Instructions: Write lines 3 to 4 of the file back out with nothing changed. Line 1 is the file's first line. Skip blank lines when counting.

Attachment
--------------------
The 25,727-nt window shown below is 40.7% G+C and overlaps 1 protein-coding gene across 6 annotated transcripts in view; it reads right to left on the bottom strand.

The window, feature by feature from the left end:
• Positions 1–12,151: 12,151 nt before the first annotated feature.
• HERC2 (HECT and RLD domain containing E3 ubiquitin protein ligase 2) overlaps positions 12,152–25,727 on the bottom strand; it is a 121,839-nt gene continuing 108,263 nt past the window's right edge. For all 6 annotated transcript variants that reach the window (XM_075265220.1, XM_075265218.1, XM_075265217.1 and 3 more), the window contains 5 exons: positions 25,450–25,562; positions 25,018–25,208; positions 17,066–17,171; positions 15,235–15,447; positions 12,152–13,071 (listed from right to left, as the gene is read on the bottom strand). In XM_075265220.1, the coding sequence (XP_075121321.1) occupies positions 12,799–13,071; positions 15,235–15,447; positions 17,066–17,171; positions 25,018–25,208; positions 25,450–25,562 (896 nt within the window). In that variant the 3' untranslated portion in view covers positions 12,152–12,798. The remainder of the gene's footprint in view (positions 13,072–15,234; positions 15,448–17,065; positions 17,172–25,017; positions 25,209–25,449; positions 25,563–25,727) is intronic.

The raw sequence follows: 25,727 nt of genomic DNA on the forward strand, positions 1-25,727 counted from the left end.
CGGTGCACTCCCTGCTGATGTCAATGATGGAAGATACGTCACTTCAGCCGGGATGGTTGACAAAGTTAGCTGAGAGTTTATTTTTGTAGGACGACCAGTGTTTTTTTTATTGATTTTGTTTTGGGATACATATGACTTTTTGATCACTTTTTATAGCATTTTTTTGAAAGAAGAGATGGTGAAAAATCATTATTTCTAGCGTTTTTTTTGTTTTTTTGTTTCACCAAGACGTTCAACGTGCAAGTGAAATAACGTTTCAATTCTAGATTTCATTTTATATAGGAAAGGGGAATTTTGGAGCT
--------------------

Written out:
• Positions 1–12,151: 12,151 nt before the first annotated feature.
• HERC2 (HECT and RLD domain containing E3 ubiquitin protein ligase 2) overlaps positions 12,152–25,727 on the bottom strand; it is a 121,839-nt gene continuing 108,263 nt past the window's right edge. For all 6 annotated transcript variants that reach the window (XM_075265220.1, XM_075265218.1, XM_075265217.1 and 3 more), the window contains 5 exons: positions 25,450–25,562; positions 25,018–25,208; positions 17,066–17,171; positions 15,235–15,447; positions 12,152–13,071 (listed from right to left, as the gene is read on the bottom strand). In XM_075265220.1, the coding sequence (XP_075121321.1) occupies positions 12,799–13,071; positions 15,235–15,447; positions 17,066–17,171; positions 25,018–25,208; positions 25,450–25,562 (896 nt within the window). In that variant the 3' untranslated portion in view covers positions 12,152–12,798. The remainder of the gene's footprint in view (positions 13,072–15,234; positions 15,448–17,065; positions 17,172–25,017; positions 25,209–25,449; positions 25,563–25,727) is intronic.